Wednesday, February 17, 2010

In Which I Hope Edna Ferber Got It Wrong

So I am enthralled with the Kindle for PC app on my laptop. I covet a Kindle. I do. Perhaps not something one should admit the first day of Lent, but isn't Lent about facing your personal weaknesses and failures? Coveting a Kindle sure can't be up there with the top 10 no-nos.

I am enjoying reading out of print books available through Kindle that would be mighty hard to find even in a used bookstore. For instance, I am currently reading Cheerful by Request by Edna Ferber. Oh yes, you've heard of Edna Ferber, Gentle Reader, you just don't know it. It was Edna Ferber who wrote Giant, and Show Boat, and Cimarron, and Dinner at Eight, and many novels and short stories that were turned into plays and movies. I had read one book by Edna Ferber when about 13, courtesy of our local Public Library, and had never found another one. And then, ta da! Cheerful by Request, a collection of short stories from 1918, was available from the Kindle store. For free.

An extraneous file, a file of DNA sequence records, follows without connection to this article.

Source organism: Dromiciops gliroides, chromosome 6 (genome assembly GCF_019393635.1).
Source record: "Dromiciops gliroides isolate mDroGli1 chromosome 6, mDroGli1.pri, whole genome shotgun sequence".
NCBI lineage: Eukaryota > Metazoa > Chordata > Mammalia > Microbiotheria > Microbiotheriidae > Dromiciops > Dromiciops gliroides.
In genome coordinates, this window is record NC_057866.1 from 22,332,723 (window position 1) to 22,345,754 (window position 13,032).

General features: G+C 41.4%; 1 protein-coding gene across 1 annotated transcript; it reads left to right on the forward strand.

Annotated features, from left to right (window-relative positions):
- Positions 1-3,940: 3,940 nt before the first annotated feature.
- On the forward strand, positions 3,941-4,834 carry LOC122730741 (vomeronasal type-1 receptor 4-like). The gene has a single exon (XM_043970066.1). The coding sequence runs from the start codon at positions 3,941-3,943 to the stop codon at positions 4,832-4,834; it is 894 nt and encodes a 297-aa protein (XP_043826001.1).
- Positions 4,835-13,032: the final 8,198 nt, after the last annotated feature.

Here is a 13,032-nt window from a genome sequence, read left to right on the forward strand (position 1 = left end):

Anyway, in one story, The Gay Old Dog, Edna Ferber describes (tongue in cheek, of course; she's quite the sarcastic author, one reason I enjoy her so much) the "unwed, middle-aged woman: her fussiness, her primness, her angularity of mind and body."

Fussy? Prim? Me? I don't think so. And never, never, angular of mind and body (especially with middle age spreading through the nether regions of my body). At least, I hope never angular. I work at being round and encompassing. You are charged, Gentle Reader, with never letting me become angular of mind!

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